Q: Hi Meredith,
I'm 30 and I've been with my boyfriend "Mike" for almost 2 years. We met on Match.com a couple of months after I had broken up with my previous boyfriend of over 6 years. My previous relationship was very rocky and unhealthy; we had many trust issues over the years and I was never fully comfortable in the relationship. After meeting "Mike," I felt like I had met the person I was going to marry. I fell fast and hard. Six months after dating, we moved in together. Things have slowly been going downhill (on my end) from there. He is a wonderful person and boyfriend, he goes out of his way for me, we enjoy doing many of the same things, we come from a similar background, and we have similar thoughts about the future. He is definitely "good" for me.
But lately I've been unsure if he is the one for me. I can't really put my finger on what it is, sometimes I don't feel like we laugh at the same things, or he doesn't quite understand my humor. Sometimes I feel like our conversation is lacking, or that he doesn't really challenge my intellect or want to talk about things I want to talk about. He tries so hard to make me happy, but I still sometimes just feel like something is missing, or that there's someone out there that may be better for me. But I've always been a very questioning person, and so maybe no matter who I'm with, I will always ask, "Is this person right for me?"
Am I overthinking this? Do I stay with him, knowing that he has all of these great qualities and would make a wonderful husband and father, or do I try to start over, knowing that these creeping doubts will probably never go away?
– Confused in Metrowest
A: I hate telling people to end relationships that have a lot going for them, but if this is a nagging feeling and you can't let it go, you have to walk away.
I'm not convinced that there's anyone better for you out there, by the way. I mean, there probably is, but I can't promise that you'll find him anytime soon. This breakup can't be about you making the assumption that once you let go of this, you'll find someone else. This has to be about you not wanting to spend your life with this guy -- and accepting that you don't know what will happen next.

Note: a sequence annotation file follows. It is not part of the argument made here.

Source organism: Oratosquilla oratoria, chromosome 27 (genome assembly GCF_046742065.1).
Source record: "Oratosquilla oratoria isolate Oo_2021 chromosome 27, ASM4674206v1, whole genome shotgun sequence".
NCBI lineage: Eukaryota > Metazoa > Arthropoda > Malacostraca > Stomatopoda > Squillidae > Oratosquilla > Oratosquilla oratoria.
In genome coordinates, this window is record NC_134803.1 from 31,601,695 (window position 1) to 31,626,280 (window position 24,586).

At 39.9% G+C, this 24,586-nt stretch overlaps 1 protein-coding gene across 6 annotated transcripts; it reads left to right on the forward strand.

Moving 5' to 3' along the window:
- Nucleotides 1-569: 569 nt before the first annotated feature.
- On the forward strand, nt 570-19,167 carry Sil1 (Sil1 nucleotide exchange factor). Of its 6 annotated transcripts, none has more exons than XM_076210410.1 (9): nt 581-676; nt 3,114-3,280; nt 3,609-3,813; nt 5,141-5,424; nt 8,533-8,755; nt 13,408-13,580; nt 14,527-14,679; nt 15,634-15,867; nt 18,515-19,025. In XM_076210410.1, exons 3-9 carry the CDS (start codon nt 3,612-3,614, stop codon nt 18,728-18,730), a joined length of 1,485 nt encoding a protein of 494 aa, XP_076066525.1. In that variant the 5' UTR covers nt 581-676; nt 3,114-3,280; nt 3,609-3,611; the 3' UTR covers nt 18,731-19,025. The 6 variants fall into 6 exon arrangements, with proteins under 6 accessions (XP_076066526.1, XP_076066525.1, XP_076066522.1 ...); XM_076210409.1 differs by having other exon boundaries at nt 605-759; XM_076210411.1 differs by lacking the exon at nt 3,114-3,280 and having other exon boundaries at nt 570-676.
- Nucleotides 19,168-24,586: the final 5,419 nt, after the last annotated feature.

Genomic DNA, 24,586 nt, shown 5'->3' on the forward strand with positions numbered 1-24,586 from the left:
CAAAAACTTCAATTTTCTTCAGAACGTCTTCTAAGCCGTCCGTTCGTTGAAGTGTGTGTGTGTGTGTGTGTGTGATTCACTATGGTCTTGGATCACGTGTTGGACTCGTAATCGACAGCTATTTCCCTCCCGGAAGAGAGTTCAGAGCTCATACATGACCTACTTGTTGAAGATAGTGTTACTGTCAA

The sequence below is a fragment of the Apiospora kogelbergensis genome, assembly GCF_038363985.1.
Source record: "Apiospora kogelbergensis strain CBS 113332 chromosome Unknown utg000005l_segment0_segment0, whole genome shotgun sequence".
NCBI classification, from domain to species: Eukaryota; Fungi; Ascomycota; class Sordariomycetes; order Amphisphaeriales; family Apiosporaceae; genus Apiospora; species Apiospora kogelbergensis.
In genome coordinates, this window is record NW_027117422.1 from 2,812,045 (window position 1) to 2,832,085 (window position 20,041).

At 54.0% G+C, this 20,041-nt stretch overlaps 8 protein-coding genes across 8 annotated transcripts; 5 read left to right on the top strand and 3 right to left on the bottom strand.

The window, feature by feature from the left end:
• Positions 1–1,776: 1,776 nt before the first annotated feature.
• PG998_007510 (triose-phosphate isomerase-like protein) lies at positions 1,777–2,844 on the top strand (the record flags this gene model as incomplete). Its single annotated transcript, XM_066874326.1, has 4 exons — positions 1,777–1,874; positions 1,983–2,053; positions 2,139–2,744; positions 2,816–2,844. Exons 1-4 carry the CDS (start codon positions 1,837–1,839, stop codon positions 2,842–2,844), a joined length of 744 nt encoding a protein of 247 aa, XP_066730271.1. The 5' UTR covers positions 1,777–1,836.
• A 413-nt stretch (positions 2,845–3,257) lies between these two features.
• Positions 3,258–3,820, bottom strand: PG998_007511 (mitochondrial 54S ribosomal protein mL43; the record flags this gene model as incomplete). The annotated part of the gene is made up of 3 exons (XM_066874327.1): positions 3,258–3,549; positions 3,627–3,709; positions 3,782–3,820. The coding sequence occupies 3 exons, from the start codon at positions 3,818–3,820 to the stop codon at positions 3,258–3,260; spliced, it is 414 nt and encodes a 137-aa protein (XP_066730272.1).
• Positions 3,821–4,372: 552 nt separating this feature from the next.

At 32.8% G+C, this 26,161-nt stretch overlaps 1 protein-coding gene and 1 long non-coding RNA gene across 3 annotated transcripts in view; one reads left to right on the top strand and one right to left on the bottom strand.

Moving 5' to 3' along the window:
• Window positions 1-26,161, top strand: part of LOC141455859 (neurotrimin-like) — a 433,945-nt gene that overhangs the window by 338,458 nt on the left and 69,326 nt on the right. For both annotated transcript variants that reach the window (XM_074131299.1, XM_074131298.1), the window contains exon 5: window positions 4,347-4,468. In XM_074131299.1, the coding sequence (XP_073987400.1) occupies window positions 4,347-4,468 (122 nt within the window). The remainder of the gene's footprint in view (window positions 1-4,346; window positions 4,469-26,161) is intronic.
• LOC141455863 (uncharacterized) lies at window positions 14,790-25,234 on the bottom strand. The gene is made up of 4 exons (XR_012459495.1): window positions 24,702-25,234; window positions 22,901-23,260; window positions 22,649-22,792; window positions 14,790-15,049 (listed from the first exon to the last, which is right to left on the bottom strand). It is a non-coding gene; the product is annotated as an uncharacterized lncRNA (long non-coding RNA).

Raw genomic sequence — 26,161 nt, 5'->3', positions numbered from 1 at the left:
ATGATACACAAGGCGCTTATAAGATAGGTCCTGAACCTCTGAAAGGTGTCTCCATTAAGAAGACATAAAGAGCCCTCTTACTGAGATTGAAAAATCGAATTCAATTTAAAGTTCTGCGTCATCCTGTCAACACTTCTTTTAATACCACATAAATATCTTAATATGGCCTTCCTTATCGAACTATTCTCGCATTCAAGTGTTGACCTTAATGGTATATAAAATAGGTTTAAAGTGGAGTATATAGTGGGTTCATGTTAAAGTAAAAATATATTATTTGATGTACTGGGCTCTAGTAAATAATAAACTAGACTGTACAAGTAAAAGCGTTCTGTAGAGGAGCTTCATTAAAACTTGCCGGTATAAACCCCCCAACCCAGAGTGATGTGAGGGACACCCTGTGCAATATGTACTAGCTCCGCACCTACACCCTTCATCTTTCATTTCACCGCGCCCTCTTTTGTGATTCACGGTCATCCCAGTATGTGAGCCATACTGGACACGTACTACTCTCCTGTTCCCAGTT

Many of us are prone to doubt and will always wonder what we might be missing. But in the best relationships we can say, "I'm not curious enough to let go of what I have -- because what I have is pretty awesome."
You sound annoyed. And you didn't express any fear about what life would be like without him. You didn't tell us that you'd miss him if he went away. That says a lot, doesn't it?
Readers? Should she stay with Mike? Are there better partners for her? Will she always doubt her relationships? Is her former relationship relevant? Help.
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Meredith Goldstein is a Boston Globe columnist who follows relationship trends and entertainment. She offers daily advice on Love Letters — and welcomes your comments. Meredith is also the author of "The Singles," a novel about complicated relationships. Follow Meredith at www.meredithgoldstein.netand on Twitter. Love Letters can be found in the print edition of The Boston Globe every Saturday in the G section.